Baveno is a quiet little town on the Piedmontese side of Lake Maggiore with bell towers, boats ploughing the water to reach the nearby Borromeo islands, and period villas in the little streets of the town. The church dedicated to Saints Gervaso and Protaso is an interesting part of its artistic heritage. Baveno is one of the lake’s tourist attractions and a point of departure for a great many visits to the area.
It is 11.2 km from Verbania, 94.5 km from Milan and 143km from Torino, in a stunning setting of natural beauty where a great many roads and paths lend themselves to relaxing walks. A fine position overlooking the Borromean Gulf and its islands makes it a tourist destination of not insignificant interest.
Among the most important testimonies to Baveno’s origins are the two ancient Roman grave stones set in the parish church’s facade. One has a description that is almost impossible to make out today, the other is dedicated to the Emperor Claudius.
Not to be missed
The baptistry apparently goes back to Renaissance times but in fact dates back as far as the 5th century.
Externally it looks square but internally corresponds with its original octagonal design, with a dome frescoed around the 16th century and niches that alternate in form between rectangular and semi-circular, built into the thick walls. It also has a high Romanesque vault that is completely frescoed.
Church of St Gervaso and St Protaso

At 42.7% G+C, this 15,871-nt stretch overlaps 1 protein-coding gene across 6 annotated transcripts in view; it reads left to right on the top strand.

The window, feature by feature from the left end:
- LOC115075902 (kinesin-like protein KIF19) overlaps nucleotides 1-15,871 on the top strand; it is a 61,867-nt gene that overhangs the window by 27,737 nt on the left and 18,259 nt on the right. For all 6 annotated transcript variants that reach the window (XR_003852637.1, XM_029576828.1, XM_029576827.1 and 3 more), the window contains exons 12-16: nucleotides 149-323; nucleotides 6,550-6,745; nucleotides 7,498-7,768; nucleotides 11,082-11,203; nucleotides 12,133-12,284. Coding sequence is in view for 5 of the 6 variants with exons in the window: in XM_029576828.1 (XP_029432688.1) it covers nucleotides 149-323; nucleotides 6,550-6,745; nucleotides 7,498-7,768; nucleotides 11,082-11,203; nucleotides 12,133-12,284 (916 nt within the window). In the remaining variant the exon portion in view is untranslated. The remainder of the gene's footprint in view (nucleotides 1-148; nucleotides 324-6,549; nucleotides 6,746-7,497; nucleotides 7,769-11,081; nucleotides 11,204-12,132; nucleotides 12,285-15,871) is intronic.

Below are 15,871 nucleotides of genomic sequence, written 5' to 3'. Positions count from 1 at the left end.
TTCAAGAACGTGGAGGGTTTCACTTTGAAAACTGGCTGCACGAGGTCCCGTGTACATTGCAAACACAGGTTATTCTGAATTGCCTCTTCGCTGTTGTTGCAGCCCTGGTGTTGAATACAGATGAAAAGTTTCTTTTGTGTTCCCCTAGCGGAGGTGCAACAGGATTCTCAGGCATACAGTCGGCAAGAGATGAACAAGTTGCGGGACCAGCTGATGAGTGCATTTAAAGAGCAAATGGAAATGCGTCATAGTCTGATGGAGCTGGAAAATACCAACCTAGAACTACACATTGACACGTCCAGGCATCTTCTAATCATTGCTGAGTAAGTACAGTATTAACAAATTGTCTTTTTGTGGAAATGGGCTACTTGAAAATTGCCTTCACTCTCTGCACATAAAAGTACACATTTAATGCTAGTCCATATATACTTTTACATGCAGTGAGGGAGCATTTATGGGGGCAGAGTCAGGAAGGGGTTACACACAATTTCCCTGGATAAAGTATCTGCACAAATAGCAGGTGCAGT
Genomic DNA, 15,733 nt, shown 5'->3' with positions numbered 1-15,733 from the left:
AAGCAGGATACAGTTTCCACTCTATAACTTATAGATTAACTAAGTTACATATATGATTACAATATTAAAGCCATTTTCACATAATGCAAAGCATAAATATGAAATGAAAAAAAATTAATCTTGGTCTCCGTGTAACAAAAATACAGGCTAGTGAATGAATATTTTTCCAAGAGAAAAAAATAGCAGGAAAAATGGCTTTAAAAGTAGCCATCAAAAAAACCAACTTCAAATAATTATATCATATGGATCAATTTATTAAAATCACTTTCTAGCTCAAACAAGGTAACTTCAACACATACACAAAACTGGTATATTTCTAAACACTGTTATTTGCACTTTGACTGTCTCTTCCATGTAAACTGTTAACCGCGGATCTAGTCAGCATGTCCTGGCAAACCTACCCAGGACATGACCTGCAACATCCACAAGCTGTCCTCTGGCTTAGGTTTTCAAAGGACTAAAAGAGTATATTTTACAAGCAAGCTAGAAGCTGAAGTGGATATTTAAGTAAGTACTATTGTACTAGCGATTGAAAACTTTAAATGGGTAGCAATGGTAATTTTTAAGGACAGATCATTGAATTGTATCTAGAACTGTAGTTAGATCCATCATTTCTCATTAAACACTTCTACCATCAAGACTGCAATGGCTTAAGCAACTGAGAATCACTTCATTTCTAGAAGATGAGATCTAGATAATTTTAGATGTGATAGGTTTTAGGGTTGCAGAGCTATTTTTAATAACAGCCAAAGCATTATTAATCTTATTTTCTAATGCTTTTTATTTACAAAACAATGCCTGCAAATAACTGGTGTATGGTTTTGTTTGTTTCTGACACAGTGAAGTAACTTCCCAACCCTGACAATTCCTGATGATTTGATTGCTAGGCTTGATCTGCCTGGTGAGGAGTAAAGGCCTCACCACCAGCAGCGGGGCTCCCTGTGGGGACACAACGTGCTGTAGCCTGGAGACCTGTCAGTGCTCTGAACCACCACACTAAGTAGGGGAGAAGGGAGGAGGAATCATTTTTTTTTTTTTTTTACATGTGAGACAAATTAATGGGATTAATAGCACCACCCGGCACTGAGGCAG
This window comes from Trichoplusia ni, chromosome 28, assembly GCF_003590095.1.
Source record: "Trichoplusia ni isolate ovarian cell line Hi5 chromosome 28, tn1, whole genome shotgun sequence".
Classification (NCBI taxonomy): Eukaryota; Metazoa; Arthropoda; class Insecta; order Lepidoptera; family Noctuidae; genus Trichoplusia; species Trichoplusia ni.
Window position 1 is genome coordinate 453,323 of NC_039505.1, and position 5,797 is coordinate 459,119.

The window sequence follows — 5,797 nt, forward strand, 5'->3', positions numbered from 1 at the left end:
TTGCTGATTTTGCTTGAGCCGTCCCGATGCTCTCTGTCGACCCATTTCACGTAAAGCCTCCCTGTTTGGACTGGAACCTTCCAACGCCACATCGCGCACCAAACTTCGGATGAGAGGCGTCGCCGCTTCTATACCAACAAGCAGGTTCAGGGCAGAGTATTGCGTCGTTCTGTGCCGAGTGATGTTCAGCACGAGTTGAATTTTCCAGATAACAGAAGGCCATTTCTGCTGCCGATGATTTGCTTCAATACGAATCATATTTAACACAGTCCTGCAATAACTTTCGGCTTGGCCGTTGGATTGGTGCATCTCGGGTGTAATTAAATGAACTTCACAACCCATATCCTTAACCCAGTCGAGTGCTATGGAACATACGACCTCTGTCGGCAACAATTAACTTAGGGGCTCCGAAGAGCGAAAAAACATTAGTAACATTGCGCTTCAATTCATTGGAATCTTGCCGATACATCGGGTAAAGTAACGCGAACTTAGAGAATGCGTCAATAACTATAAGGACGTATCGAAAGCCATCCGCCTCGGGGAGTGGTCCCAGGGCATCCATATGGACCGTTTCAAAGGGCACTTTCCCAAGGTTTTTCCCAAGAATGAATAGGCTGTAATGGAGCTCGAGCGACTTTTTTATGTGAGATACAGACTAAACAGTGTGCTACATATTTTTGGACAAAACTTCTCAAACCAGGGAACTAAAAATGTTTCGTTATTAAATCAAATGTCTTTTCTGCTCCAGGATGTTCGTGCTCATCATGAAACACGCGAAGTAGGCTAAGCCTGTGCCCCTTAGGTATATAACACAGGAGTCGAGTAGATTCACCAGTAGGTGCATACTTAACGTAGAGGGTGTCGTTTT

Built around the time of the 9th century and consecrated by the bishop Amidano on 25 July 1345. Rebuilt mainly in the 17th and 18th centuries.
Portico of the Way of the Cross
Next to the Church of St Gervaso and St Protaso, this beautiful colonnade was built with its curved arches in 1839 after the cemetery was moved. Granite columns make it even more beautiful. The chapel of the Sepulchre seems to have been added later to the portico.
In the ancient quarter of Domo this house, dating back to the 18th century, has four floors linked by outside staircases each with a gallery or walkway.
Originally called Villa Clara, the house is in English gothic style and was built in exposed red brick between 1870 and 1872 by the English engineer Charles Henfrey. Inside the park two chapels for Anglican and catholic services. Federico III and Queen Victoria visited this villa, which is not open to the public.
Villa Della Casa
Built in 1875 by Swiss architect Augusto Guidini for the businessman Nicola Della Casa and now called Villa Bionda, it is in typical Swiss style to it with pretty carved balconies. On the main façade is the motto of the owner’s Della Casa company, “Labor Prima Virtus”.
In the hamlet called Oltrefiume is the complex and extremely irregular building, due to the later joining of different parts; the main part dates back to the second half of the 17th century. The villa, originally owned by
Margaritis, was bought by the Mussi family in the 19th century and Giuseppe Mussi, senator and mayor of Milan, lived there until his death in 1904.